By John Thavis
Catholic News Service
Decemeber 6th, 1999
        ROME (CNS) -- Israel's decision to allow construction of a
mosque next to a major Catholic basilica in Nazareth bodes ill for the
future safeguarding of holy places in the region, said the president of
the Pontifical Mission for Palestine, Msgr. Robert L. Stern.
        Msgr. Stern said he hoped Israel would reconsider the
controversial decision, especially given growing Muslim support for an
alternative site for the mosque.
        He made his comments to reporters in Rome Dec. 9, after meeting
with Pope John Paul II to mark the 50th anniversary of the pontifical
mission. The pope wants to go to Nazareth as part of his jubilee-year
pilgrimage to the Holy Land next March, but Vatican officials have
hinted that the papal itinerary could be affected by the mosque
        Msgr. Stern said it was ``indispensable'' to find a new site for
the mosque, which under an Israeli compromise plan was to be built next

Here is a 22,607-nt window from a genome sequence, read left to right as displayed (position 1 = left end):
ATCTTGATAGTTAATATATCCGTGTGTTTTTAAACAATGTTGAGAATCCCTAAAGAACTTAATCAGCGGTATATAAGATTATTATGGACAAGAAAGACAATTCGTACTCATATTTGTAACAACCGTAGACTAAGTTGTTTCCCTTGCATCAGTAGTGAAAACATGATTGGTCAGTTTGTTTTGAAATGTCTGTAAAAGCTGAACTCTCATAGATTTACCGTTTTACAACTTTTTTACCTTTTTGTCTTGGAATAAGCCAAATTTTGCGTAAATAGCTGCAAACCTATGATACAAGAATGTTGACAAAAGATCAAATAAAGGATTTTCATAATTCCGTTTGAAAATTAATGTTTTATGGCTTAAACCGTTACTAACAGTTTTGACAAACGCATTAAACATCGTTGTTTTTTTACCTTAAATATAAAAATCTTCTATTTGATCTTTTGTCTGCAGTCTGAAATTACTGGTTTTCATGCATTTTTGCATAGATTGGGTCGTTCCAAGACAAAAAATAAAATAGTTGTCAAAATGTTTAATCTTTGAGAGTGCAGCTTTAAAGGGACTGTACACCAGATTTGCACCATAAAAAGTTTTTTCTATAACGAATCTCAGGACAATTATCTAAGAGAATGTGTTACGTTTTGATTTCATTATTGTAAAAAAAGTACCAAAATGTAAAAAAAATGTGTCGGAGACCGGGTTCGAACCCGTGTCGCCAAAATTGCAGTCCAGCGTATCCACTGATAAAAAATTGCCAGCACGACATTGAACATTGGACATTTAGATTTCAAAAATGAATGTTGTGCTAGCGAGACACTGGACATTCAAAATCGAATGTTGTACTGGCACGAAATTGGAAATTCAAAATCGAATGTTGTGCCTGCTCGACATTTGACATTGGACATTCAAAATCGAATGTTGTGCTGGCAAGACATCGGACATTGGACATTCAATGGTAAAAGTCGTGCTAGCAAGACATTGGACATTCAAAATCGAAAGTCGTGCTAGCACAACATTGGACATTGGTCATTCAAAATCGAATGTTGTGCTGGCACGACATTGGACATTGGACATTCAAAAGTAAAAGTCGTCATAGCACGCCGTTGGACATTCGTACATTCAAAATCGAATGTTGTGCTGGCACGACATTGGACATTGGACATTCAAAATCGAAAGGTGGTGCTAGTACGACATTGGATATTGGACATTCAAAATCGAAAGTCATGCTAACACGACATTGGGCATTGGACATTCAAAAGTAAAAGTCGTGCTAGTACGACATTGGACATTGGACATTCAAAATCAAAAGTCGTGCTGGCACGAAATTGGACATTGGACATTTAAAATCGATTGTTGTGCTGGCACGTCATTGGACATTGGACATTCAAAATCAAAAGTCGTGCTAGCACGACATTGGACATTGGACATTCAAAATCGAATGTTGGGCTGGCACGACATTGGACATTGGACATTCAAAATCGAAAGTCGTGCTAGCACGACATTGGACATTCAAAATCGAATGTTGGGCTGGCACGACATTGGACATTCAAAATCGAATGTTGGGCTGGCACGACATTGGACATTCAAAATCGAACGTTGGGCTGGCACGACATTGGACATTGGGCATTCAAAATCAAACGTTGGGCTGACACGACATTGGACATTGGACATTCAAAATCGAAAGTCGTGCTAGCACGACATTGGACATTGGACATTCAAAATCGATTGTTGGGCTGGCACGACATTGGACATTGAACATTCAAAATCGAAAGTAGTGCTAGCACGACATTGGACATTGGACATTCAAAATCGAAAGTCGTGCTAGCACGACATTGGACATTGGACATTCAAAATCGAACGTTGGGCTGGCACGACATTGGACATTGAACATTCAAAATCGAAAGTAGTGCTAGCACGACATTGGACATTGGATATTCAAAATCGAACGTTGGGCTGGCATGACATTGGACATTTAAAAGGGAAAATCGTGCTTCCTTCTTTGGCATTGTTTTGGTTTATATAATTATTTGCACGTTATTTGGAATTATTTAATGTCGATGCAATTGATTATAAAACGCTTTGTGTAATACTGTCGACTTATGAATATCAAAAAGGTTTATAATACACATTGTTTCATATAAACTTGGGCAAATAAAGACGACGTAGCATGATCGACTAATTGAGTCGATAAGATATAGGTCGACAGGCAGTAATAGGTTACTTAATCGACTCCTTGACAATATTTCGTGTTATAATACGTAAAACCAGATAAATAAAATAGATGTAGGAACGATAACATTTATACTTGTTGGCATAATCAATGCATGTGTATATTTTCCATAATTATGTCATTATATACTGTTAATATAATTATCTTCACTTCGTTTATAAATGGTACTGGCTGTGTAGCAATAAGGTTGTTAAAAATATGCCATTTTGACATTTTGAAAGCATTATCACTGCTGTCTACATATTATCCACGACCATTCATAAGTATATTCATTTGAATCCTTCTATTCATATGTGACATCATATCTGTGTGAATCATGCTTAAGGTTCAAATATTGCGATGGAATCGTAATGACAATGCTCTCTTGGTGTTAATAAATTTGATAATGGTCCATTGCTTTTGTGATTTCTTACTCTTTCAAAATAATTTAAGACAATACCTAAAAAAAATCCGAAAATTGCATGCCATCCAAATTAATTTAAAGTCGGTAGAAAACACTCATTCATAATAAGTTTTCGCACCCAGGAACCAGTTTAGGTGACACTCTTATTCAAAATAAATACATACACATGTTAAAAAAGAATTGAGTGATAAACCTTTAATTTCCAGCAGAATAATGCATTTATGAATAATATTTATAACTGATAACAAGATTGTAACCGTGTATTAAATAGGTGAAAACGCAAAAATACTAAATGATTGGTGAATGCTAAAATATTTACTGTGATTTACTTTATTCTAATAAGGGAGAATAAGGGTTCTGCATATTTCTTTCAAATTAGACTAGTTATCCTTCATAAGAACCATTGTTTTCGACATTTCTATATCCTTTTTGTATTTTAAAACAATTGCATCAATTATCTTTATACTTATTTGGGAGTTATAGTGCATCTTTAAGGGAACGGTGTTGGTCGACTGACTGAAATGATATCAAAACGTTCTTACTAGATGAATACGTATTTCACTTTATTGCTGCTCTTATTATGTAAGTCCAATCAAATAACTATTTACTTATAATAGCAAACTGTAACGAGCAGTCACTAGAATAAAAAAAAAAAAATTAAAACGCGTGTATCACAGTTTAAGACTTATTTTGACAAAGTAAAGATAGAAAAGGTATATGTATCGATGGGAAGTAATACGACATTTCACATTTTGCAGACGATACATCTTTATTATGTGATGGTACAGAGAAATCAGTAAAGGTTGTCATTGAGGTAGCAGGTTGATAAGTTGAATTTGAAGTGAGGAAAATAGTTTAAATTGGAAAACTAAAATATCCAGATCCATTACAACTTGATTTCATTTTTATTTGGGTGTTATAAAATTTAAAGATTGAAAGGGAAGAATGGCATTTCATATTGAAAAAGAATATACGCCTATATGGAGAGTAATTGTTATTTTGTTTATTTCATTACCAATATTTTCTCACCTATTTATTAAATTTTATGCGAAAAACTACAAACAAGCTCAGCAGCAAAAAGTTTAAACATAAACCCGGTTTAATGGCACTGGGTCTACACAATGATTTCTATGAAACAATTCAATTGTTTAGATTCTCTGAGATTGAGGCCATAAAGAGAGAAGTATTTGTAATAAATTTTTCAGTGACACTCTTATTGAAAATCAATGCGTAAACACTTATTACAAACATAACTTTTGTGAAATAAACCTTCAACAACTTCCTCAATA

to the Basilica of the Annunciation.
        He said Israeli leaders seemed to forget that even a local
conflict over holy places in the Holy Land can have ``worldwide
repercussions,'' since there are some 2 billion Christians and Muslims
whose sensitivities might be affected.
        ``It represents a bad sign for the future of Jerusalem, too,''
Msgr. Stern said.
        He pointed out that the Vatican has asked for international
guarantees to protect the sacred character of Jerusalem for Christians,
Muslim and Jews, but Israel -- which claims all Jerusalem as its capital
-- has insisted that its own policies are enough to protect the rights
of all believers and their access to the holy places.
        ``The Nazareth situation is a perfect example of why
international guarantees are needed,'' Msgr. Stern said.
        He said the mosque had been proposed by a minority of Muslim
extremists, and he noted that Palestinian leader Yasser Arafat, along
with the authorities of Saudi Arabia and Jordan, had requested an
alternative site for the Muslim place of worship.
        Msgr. Stern said the mosque controversy had arisen out of a
``political game'' played out earlier this year during Israeli
elections. In effect, he said, the episode showed that ``the votes of
the Muslim population in Israel are much more important than the votes
of Christians, because Muslims are much more numerous.
        ``But unfortunately, this political game has created problems in
a community that never had problems before. The Christians and Muslims
of Nazareth always had fine relations,'' he said.